The Modern Alchemist

Guest post by Renee Garner

Words like hyperaccumulator and phytoremediation sound like something straight out of a 1960s Sci-Fi movie and hardly verbs describing gardens. But when the conceptual, and socially minded artist Mel Chin creates a garden, you get these lengthy words among others. 

Mel Chin is a Texas born artist now living in North Carolina; and when he plants, he plants for good.  In 1990 Chin began working with the United Stated Department of Agriculture’s senior scientist, Rufus Chaney, to plan, sculpt and garden Pig’s Eye Landfill in Saint Paul, Minnesota.  Together they assessed hyperaccumulator plants, which absorb heavy metals through their root systems and store them during the growth process. The heavy metals in this case are zinc and cadmium, and the project is called “Revival Field”, not “Revive James Hetfield.” The ultimate transformation occurs through phytoremediation, or the transference of the metal laden dirt to ore quality metals (harvested through the plants for reuse) and revived, healthy soil.

The Minnesota test site lasted 3 years, and while the trial run was productive, the soil was still somewhat polluted, and not yet reusable.  A second garden was planted in Palmerton, Pennsylvania and another has been installed in Stuttgart, Germany. Ongoing tests are run for productivity, as other plants are researched for affective levels of metal accumulation. 

Apparently, Chin always knew the plants were up to something.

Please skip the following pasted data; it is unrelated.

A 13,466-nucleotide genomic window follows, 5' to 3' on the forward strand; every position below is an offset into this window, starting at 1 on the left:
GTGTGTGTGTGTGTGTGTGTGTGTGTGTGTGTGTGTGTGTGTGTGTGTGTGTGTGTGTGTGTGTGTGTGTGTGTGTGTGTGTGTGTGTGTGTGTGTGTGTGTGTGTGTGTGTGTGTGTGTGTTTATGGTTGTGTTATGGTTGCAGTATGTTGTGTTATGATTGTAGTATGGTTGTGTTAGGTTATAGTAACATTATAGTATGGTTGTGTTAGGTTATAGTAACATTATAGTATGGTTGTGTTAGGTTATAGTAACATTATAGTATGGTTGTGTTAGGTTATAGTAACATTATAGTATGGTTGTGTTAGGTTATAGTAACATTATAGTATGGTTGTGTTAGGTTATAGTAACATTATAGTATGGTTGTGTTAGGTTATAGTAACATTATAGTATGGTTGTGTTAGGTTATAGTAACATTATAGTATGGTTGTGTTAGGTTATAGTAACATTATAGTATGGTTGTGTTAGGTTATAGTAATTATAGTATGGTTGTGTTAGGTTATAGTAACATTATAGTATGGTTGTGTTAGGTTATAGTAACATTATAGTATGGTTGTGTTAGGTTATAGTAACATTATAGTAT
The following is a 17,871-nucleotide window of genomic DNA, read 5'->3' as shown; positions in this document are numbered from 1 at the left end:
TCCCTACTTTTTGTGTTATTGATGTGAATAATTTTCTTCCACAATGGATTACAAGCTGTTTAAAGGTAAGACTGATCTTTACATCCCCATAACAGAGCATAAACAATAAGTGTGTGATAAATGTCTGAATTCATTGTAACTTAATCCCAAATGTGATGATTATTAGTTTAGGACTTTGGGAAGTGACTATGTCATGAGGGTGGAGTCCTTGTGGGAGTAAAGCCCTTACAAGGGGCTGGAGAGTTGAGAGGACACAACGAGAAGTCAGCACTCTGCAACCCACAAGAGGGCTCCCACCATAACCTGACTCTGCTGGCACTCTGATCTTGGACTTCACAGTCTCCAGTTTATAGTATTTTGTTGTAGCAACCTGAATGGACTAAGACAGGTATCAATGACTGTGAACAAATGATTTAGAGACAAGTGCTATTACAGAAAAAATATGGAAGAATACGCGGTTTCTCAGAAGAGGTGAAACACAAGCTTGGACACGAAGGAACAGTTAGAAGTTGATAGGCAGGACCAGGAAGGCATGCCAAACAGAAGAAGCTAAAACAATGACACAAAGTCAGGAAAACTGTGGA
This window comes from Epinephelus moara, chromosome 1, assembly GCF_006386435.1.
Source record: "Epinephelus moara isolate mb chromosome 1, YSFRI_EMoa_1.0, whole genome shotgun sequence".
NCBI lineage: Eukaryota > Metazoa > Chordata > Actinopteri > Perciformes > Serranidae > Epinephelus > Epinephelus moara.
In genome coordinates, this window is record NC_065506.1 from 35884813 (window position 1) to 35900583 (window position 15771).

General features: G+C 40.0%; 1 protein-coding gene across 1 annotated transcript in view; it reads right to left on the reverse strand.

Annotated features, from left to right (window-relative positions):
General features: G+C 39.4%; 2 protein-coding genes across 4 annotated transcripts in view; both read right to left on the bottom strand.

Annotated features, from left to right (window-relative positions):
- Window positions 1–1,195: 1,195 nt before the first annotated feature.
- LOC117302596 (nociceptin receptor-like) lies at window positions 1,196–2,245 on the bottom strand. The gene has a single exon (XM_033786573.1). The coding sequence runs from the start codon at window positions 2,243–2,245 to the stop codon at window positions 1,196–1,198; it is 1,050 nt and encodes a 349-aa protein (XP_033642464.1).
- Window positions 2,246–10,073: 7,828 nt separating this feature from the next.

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3 thoughts on “The Modern Alchemist

  1. yes, i’d heard about this project. even more amazing than the fact that these plants can purify and revitalise the soil, is this:
    “They not only cleanse and restore the contaminated land, but once harvested and incinerated, the plants’ ash yields metals that can be recycled and reused.”

    however, as great as this project is, i’m very sceptical about it being ‘art’. if the definition of art is so broad as to cover a project like this, then just about any action can be art…

  2. Does it really matter if this is art? There are heavily contaminated land areas all over the world that could be cleaned. I’m a passionate plant lover and know that they are the answer to our future.

  3. This is fascinating………how long/how many seasons does it take to ‘cleanse’ the soil, and to what depth? Do these ‘hyperacumulator’ plants absorb any other pollutants, other than heavy metals?

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